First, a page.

Canonicalization Is A Ranking Factor Or Not?
What is Canonicalization? Canonicalization is conflating ranking signal that comes from multiple URLs, into a one canonical URLs. The tool which is used for this process is called rel=”canonical” tag. There is a connection between canonicalization and ranking signals. But the question is would it directly affect to organic ranking. Canonicalization is a ranking factor or not? Let’s look at it more.
The Claim of Canonicalization Is a Ranking Factor or not?
Before making final decision about canonicalization is a ranking factor or not, let’s dive into more about rel=”canonical” tag. It is an HTML tag. When there are multiple versions of pages are exist in the same site, this tag is used to tell Google which version to be shown in the SERPs.
rel=”canonical” tag mostly used when there are duplicate URLs in one site. Google doesn’t like to show the same content in SERPs. Therefore it choose one from those duplicate URLs. We can tell Google to choose the URL that we want using rel=”canonical” tag. But it is just a suggestion and not a directory.
Google doesn’t guarantee to exactly show that URL. Google can ignore it. In addition to do it, people believe this tag might forward ranking signals from one URL to another URL. Besides that, this tag can use when republishing a content also.
The Evidence for Canonicalization is a Ranking Factor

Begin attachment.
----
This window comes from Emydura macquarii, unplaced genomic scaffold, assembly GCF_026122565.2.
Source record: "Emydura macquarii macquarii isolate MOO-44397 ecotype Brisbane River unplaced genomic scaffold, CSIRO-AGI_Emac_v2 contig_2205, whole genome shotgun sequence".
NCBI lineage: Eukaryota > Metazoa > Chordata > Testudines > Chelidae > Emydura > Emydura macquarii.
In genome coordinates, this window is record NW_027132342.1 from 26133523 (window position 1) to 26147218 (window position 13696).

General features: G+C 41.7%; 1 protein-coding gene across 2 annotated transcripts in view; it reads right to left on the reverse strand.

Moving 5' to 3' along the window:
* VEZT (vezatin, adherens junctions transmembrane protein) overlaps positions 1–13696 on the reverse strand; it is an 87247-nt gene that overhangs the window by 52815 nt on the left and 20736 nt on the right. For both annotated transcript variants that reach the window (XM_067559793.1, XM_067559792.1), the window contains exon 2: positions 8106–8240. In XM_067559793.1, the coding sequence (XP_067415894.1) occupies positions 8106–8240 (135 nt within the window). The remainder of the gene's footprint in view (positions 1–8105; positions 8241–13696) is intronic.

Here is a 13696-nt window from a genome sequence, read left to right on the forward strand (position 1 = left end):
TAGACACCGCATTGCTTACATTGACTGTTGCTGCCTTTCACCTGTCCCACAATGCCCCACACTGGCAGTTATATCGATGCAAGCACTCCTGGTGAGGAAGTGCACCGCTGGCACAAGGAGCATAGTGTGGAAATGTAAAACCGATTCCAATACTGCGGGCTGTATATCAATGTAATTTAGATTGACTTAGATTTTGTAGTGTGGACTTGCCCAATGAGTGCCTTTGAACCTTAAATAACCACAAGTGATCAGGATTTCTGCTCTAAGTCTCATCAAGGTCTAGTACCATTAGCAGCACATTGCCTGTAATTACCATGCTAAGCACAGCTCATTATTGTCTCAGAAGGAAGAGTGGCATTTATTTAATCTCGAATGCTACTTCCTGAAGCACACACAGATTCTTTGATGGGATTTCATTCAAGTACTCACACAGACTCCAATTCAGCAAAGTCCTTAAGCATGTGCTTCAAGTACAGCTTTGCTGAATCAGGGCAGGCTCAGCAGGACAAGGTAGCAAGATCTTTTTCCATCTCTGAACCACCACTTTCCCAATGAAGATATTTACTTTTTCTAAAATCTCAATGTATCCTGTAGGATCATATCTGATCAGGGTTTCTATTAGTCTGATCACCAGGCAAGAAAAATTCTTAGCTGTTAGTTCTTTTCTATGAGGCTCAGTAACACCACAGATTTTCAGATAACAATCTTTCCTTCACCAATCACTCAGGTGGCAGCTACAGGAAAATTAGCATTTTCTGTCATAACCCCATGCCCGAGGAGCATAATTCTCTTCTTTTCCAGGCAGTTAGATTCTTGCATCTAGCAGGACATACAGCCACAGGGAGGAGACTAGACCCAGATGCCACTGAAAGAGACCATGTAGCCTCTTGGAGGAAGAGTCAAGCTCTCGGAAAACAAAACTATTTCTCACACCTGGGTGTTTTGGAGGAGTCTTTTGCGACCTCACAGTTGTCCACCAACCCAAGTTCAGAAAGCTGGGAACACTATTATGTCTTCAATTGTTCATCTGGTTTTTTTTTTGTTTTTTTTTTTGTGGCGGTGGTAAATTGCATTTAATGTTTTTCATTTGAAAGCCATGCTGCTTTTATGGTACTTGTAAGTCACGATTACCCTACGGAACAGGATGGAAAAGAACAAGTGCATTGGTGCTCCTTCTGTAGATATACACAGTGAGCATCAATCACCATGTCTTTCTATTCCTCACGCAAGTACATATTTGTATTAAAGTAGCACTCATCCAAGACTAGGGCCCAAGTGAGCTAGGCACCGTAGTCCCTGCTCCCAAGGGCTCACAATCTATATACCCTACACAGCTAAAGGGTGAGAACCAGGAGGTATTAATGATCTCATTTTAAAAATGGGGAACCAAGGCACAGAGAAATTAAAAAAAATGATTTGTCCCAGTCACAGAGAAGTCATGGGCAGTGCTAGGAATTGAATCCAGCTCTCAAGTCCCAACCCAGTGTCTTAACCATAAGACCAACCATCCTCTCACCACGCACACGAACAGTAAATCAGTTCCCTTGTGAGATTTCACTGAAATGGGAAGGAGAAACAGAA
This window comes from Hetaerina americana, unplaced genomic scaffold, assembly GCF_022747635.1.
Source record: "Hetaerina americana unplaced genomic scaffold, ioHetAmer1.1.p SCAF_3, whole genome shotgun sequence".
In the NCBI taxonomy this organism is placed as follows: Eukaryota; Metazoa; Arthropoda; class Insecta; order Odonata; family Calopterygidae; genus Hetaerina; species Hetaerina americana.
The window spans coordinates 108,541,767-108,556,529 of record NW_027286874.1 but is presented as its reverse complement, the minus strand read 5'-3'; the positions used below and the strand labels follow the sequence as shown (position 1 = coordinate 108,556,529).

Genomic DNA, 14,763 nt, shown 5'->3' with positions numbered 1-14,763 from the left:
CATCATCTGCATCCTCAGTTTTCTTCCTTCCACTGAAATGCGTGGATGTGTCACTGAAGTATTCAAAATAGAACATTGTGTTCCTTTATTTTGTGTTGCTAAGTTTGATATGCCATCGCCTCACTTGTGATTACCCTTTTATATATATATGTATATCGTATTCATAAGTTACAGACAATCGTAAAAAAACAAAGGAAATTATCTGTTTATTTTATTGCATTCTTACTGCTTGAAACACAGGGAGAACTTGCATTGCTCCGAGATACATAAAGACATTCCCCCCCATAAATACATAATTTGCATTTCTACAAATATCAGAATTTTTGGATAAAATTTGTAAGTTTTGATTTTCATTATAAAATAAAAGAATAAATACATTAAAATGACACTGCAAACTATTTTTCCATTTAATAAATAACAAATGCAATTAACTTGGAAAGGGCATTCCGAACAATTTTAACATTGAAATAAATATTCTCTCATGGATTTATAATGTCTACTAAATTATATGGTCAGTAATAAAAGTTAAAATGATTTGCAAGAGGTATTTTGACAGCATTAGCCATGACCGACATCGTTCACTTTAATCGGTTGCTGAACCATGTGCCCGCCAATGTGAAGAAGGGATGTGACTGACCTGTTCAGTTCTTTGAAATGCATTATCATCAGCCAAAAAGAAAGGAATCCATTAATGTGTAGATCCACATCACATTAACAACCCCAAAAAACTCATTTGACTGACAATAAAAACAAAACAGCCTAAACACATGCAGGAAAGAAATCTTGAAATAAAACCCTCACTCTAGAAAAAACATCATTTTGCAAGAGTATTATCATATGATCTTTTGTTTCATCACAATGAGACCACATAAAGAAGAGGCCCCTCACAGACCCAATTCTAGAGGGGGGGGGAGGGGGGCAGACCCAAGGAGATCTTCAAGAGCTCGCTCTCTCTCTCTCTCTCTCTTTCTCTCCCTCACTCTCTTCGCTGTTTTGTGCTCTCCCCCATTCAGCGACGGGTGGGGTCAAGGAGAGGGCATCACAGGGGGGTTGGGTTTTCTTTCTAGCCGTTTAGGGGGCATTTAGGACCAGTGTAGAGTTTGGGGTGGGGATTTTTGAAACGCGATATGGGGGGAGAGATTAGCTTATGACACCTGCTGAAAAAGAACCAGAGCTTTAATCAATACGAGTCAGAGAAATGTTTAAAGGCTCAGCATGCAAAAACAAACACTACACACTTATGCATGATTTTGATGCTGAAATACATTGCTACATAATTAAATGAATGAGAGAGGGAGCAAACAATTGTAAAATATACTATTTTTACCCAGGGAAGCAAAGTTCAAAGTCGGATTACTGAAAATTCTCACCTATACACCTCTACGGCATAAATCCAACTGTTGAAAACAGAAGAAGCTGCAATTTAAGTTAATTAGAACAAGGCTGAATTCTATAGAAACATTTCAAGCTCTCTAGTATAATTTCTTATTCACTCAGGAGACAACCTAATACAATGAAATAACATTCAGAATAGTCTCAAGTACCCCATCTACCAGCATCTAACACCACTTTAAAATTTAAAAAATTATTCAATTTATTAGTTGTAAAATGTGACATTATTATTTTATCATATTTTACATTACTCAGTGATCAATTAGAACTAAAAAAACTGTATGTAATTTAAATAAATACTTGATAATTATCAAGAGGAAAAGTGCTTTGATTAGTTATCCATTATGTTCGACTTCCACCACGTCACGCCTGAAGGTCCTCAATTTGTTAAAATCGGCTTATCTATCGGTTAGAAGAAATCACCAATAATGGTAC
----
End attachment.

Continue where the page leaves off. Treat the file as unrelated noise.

There is a chapter about using canonicalization to consolidate duplicate URLs in Google’s advanced SEO guide. But there is no mention about the fact that canonicalization is a ranking factor, in that guide, even though there is whole chapter.
Google’s John Mueller has mentioned about canonicalization during his one of SEO Q&A sessions. Muller has recommended to site owners and developers to use rel=”canonical” tag, if there are duplicate contents. Then it will combine ranking signals into one URL. What he said is given below.
” If there are duplicate URLs, I would like to recommend to use rel=”canonical” tag, instead of noindex. Using noindex tag, which means you are saying Google not to show that page at all. If you use rel=”canonical” tag, which means you are saying Google that page is same as other page. Then we can collect all the signals of both pages and combine them into one page. If you use noindex tag or block that page with robots, then all the signals that page have will be lost. “
According to Muller, its confirm that Google can combine ranking signals from duplicate URLs into one URLs. But it doesn’t mean canonicalization is a ranking factor.
Canonicalization has a connection with organic rankings. But it doesn’t say canonicalization is a ranking factor. This tag is used to combine ranking signals which are from multiple URLs into one URL. If you use it correctly, Google can ignore it and choose another calonical URL instead. rel=”canonical” is more likely to be a suggestion than being directory. It not a ranking factor for sure.
Frequently Asked Questions
What do canonicalization issues belong to?
Canonical problems are most frequently seen on websites with many URLs that contain the same or similar content. They can also be brought on by search criteria on e-commerce sites and by syndicating or publishing content on several sites, however they are frequently the result of improper redirects.
Can I change canonical URL?
A blog post’s or page’s canonical URL can be manually added or changed. Your canonical URL settings will be superseded by canonical URLs set in this manner. Navigate to Marketing > Website > Website Pages in your HubSpot account to access your content.
What is a canonical attribute?
Multiple URLs with the same content can be combined using the canonical attribute or tag, which tells search engine crawlers which URL needs to be crawled and indexed. It is not unusual for a website to have many URLs with content that is same or very similar.